Yorkshire’s D40 title-winning team manager Owen Jervis believes the success of the county’s disability structure spans much wider than this summer’s on-field triumph.
Jervis and his players became national champions, winning the ECB’s National Quest League – just 12 months after being promoted from the second tier.
And it is a feat which they have designs on repeating in 2024.
But, says Jervis, just getting young boys and girls, men and women involved in disability cricket is just as rewarding and that the momentum created must continue to be built upon.
“We have been measuring our success in terms of trophies and medals, which is only part of the story,” he said, as he reflected on 2023.
“Disability cricket continues to grow as the sport gets more media coverage and players more opportunity to engage. Our capability to provide a product for any disabled athlete has to be better tomorrow than it is today.
“Fortunately YCCC have invested in programs to help meet needs across many disability groups.
“The work done by Shakil Manir (Yorkshire Cricket Board disability manager) and his team brings the game to many players and is life changing for many involved in the game.”
Jervis and the senior management have many plans for progression, with one particular area being the female side of the game.
“Today, we have no county disability women and girls offering, which is certainly on our radar as a must do activity,” he continued. “We have coach resource already available to engage with players wanting to play.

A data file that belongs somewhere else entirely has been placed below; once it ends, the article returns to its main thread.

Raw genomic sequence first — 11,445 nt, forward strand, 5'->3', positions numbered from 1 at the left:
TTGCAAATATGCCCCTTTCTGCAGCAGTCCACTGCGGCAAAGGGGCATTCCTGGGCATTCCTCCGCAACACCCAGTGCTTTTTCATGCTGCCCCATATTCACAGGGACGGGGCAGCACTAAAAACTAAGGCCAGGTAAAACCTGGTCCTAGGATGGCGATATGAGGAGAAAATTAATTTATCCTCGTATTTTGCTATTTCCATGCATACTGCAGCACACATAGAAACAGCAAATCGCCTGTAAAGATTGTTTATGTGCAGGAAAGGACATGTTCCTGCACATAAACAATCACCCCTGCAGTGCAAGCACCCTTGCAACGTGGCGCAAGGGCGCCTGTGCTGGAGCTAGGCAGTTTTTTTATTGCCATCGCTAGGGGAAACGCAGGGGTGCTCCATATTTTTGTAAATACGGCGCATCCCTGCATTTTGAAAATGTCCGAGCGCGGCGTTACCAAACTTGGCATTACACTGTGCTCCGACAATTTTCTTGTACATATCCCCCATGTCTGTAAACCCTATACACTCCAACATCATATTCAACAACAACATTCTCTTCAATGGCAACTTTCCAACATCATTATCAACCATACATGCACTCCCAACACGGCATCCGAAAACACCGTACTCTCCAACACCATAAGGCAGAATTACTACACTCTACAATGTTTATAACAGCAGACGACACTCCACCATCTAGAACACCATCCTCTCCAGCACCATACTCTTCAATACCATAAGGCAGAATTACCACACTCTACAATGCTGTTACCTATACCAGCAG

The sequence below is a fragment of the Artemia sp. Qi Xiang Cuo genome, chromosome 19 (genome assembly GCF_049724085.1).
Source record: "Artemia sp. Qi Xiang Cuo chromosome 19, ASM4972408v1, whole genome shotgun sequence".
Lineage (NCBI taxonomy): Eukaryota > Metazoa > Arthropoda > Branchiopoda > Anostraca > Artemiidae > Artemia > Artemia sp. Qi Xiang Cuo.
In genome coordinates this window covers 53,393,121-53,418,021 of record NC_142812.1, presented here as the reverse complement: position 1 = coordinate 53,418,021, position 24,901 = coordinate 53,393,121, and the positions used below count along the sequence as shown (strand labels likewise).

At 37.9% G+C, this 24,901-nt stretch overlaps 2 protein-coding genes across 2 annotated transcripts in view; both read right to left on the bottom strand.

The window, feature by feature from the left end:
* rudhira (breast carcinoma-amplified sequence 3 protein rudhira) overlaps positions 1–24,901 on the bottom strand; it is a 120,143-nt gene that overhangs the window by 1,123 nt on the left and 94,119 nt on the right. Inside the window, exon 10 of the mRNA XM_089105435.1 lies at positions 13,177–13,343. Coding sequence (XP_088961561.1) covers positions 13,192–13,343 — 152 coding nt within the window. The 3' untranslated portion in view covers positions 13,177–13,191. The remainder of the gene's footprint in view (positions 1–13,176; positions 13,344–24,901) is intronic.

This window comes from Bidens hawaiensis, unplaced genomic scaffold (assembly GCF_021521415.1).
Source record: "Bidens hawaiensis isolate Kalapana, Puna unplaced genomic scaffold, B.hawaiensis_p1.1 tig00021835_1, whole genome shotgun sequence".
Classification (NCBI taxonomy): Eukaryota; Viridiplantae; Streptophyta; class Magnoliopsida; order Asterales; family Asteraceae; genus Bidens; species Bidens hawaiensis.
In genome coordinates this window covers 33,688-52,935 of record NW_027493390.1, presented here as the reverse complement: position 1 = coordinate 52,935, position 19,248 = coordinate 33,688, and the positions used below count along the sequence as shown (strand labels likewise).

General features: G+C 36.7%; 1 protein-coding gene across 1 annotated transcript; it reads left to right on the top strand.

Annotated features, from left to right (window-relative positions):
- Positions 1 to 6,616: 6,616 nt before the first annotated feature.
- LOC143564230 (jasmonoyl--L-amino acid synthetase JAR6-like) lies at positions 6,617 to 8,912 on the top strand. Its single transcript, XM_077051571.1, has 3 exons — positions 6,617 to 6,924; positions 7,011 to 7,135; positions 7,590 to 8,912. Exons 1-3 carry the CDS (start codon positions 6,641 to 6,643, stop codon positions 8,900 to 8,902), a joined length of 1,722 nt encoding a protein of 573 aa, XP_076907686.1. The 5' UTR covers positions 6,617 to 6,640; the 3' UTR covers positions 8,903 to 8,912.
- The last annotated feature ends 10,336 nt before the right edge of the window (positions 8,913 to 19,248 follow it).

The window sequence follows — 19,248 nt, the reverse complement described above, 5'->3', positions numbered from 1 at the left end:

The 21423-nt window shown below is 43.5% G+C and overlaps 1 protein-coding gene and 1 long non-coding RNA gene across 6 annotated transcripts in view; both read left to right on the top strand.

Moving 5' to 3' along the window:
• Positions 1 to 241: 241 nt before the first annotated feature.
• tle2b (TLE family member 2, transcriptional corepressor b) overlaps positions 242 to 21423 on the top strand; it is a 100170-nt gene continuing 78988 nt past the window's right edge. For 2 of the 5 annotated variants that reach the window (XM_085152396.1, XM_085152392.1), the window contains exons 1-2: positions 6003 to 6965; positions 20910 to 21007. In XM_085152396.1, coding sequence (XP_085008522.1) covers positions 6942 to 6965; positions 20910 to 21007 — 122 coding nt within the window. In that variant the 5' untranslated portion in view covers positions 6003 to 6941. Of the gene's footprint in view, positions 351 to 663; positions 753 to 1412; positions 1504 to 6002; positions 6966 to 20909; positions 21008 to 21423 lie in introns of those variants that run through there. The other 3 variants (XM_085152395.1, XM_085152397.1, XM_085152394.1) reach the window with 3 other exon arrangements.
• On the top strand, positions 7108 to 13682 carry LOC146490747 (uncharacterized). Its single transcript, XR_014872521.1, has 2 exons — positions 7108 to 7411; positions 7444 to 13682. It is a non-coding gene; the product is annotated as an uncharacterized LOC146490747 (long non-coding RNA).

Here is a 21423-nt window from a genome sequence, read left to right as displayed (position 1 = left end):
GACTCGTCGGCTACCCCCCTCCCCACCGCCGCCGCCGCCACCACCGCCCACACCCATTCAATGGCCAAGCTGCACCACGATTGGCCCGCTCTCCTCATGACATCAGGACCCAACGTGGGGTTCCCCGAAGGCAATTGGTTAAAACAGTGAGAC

“We have seen how women’s cricket grows quickly and disability cricket should not be any different.”
Yorkshire’s on-field success started in 2022, with promotion for the D40 pursuit team and also regional success for the county’s S9 softball team.
“We have won our respective leagues across three competitions over the last couple of years, culminating in becoming Quest county champions in unlikely circumstances this summer,” said Jervis.
“There were many factors that resulted in winning the national title, and we have plenty of hard work to do to stay at the top of the table, starting with our winter training.
“Away from Yorkshire, we have seen six of our players gaining England recognition in various squads this winter, though it was hugely disappointing for James O’Conner, Cameron Sweeney and Henry Wainman that the Deaf World Cup in Qatar earlier this month was cancelled at the last minute.
“The Disability Premier League has been a great pathway for our performance squad players with 13 playing in the competition this year, many player making star performances, including cameo roles on Sky Sports, who covered the final live.
“It has been a fantastic year for us on and off the field, but there is plenty more to come as we, along with the ECB, who are wonderful partners to work with and provide most of the funding for our game, look to build on what we have achieved.”